Sure, in the past, the only Precision approach was an ILS, but there's no need to complicate things by creating new terms or adding layers of complexity.

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When flying a Non-Precision approach (or Non-ILS as they are called now, because LNAV and VNAV can be more precise than the ILS really), I like to set the ALTITUDE bug to the runway threshold elevation rounded UP to the next higher 100th. This way you can use the green arc to assist in final approach.

 

Why are you setting the altitude bug below the Decision Altitude ? These approaches to low altitudes in bad weather have the inherent record of accident history because of descent below the minimum descent altitude. Surely the altitude bug set to the runway threshold elevation does not aid you in avoiding a fatal error.

 

Important also to note that an accurate barometric pressure from the tower is desirable to execute the RNP correctly.

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Why are you setting the altitude bug below the Decision Altitude ? These approaches to low altitudes in bad weather have the inherent record of accident history because of descent below the minimum descent altitude. Surely the altitude bug set to the runway threshold elevation does not aid you in avoiding a fatal error.

 

Important also to note that an accurate barometric pressure from the tower is desirable to execute the RNP correctly.

 

It's fine to do it the way I described. Of course, you'll have the BUG on the altimeter set to your MDA.

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I am not sure how setting the BUG to the runway threshold elevation is procedural in any way. You cannot descend that far in IMC. You will have a conflict between the altitude bug on the altimeter tape and the set barometric decision altitude in the PFD and then your minimums annunciations. Best way is to set the DA (it will be reference only because your G/P APP autopilot will be flying the approach, but you need all the help you can get. Reaching the MDA or decision altitude you can set Missed Approach Altitude.

 

I have heard some airlines you set Missed Approach Altitude in the MCP as soon as you reach the FAF, or when G/P is engaged.Sort of like setting the Mised Approach Altitude when you intercept the GlideSlope in an ILS approach.

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I am not sure how setting the BUG to the runway threshold elevation is procedural in any way. You cannot descend that far in IMC. You will have a conflict between the altitude bug on the altimeter tape and the set barometric decision altitude in the PFD and then your minimums annunciations. Best way is to set the DA (it will be reference only because your G/P APP autopilot will be flying the approach, but you need all the help you can get. Reaching the MDA or decision altitude you can set Missed Approach Altitude.

 

I have heard some airlines you set Missed Approach Altitude in the MCP as soon as you reach the FAF, or when G/P is engaged.Sort of like setting the Mised Approach Altitude when you intercept the GlideSlope in an ILS approach.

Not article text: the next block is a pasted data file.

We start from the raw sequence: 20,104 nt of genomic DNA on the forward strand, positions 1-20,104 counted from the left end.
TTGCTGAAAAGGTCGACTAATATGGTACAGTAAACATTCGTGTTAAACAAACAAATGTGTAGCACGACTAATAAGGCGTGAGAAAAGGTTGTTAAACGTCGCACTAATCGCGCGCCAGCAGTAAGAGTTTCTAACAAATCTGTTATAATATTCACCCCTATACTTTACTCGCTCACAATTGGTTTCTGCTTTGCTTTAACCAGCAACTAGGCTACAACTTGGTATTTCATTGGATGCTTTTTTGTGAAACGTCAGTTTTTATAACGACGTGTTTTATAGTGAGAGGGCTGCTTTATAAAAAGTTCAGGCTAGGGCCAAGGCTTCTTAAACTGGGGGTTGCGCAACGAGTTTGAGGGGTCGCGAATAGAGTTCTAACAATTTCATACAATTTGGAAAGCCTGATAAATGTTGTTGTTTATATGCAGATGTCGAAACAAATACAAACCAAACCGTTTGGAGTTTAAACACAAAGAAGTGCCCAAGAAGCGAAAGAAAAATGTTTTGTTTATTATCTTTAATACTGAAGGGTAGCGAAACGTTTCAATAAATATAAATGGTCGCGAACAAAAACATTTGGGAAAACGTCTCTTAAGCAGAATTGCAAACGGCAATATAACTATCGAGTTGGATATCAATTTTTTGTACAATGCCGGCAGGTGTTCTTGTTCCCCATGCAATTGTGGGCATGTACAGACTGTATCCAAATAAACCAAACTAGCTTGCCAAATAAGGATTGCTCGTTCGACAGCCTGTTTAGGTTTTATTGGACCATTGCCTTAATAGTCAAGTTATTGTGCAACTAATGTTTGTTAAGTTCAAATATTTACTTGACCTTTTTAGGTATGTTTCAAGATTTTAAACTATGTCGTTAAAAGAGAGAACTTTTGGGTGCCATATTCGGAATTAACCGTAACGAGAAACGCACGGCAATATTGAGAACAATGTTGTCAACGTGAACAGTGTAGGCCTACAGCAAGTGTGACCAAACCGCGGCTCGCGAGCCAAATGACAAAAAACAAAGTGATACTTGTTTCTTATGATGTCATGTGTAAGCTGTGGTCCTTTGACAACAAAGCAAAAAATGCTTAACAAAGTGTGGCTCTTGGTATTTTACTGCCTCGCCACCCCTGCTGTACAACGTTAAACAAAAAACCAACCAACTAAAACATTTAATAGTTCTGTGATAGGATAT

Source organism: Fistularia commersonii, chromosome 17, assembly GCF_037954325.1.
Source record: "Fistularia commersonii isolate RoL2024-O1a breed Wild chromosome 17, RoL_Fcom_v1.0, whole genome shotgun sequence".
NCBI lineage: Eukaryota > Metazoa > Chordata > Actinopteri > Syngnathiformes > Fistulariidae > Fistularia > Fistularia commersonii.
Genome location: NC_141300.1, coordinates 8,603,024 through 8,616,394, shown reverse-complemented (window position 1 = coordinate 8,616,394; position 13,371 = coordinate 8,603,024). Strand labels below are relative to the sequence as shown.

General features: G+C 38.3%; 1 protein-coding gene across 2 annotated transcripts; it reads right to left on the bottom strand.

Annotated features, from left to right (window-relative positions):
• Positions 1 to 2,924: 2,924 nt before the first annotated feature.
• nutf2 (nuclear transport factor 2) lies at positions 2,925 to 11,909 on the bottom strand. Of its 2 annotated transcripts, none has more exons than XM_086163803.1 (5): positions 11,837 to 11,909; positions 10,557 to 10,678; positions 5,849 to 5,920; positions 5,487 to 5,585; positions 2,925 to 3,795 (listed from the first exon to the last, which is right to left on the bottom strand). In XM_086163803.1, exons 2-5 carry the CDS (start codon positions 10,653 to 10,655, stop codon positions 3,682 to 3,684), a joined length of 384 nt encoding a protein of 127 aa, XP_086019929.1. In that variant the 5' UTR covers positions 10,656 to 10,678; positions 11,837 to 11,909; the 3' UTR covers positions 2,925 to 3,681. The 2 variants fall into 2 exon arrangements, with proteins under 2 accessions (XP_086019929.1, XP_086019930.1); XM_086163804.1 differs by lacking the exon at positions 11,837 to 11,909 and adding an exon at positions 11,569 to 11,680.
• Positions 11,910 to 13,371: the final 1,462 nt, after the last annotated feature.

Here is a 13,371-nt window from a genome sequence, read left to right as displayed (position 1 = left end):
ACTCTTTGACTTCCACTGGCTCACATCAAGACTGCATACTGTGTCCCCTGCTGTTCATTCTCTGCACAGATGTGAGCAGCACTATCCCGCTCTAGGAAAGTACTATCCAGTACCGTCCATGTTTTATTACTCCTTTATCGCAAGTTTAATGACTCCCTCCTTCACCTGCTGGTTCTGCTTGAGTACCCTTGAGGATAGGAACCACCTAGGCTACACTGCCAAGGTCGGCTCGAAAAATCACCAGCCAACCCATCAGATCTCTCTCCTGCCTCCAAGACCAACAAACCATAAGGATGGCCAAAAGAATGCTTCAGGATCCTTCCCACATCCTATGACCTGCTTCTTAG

If you have a look in the FCTM there's multiple instances where they recommend the use of the green arc to assist in V/S adjustment and profile control during final approach.

 

If you happen to Go-Around, you'd have to remember to reset the MCP to the Go-Around altitude.

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And in the second hand, If I fly a RNAV app what´s the altitude you must to enter to MCP, altitude of IAF or the RWY threshold altitude?.

 

Assuming that I have LNAV and VNAVPTH engaged in the early stages of the approach, (before FAF), I set the altitude bug to the Decision Altitude+50ft. I do this to ensure that the airplane will not make an intermediate stop at a higher altitute upon reaching it and interrupt the VNAVPTH, then I would need to intervene the altitude to continue the descent. After arming APP in teh MCP at the IAF (FAC and G/P), and upon G/P captured, and the airplane is a few hundred feet below the missed approach altitude,  I set IT, as VNAV will now continue to fly the glidepath regardless of the altitude set in the MCP. If I miss the approach and hit TOGA and engage LNAV and VNAV again, I am now monitoring that the AFDS will capture the set MAA.

 

 


If you have a look in the FCTM there's multiple instances where they recommend the use of the green arc to assist in V/S adjustment and profile control during final approach.

 

 

If you are flying and RNP, why do this ? you cannot fly an RNP with VNAV unless you have a glidepath angle for the approach. So if you have one, vertical guidance is provided without the green arc.

 

Now, if you fly a non precision VORDME, LDA, SDF or other, you can select the vertical profile addon in the MFD and adjust your vertical speed in the MCP so that your projected descent angle matches the altitude constraints in the different fixes.

 

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I'm not a big fan of setting the MCP altitude below MINS... and don't see a reason to do so in the NGX because it has IAN and setting the missed approach altitude once you have captured G/P is standard practice.  The glide path is available, use it.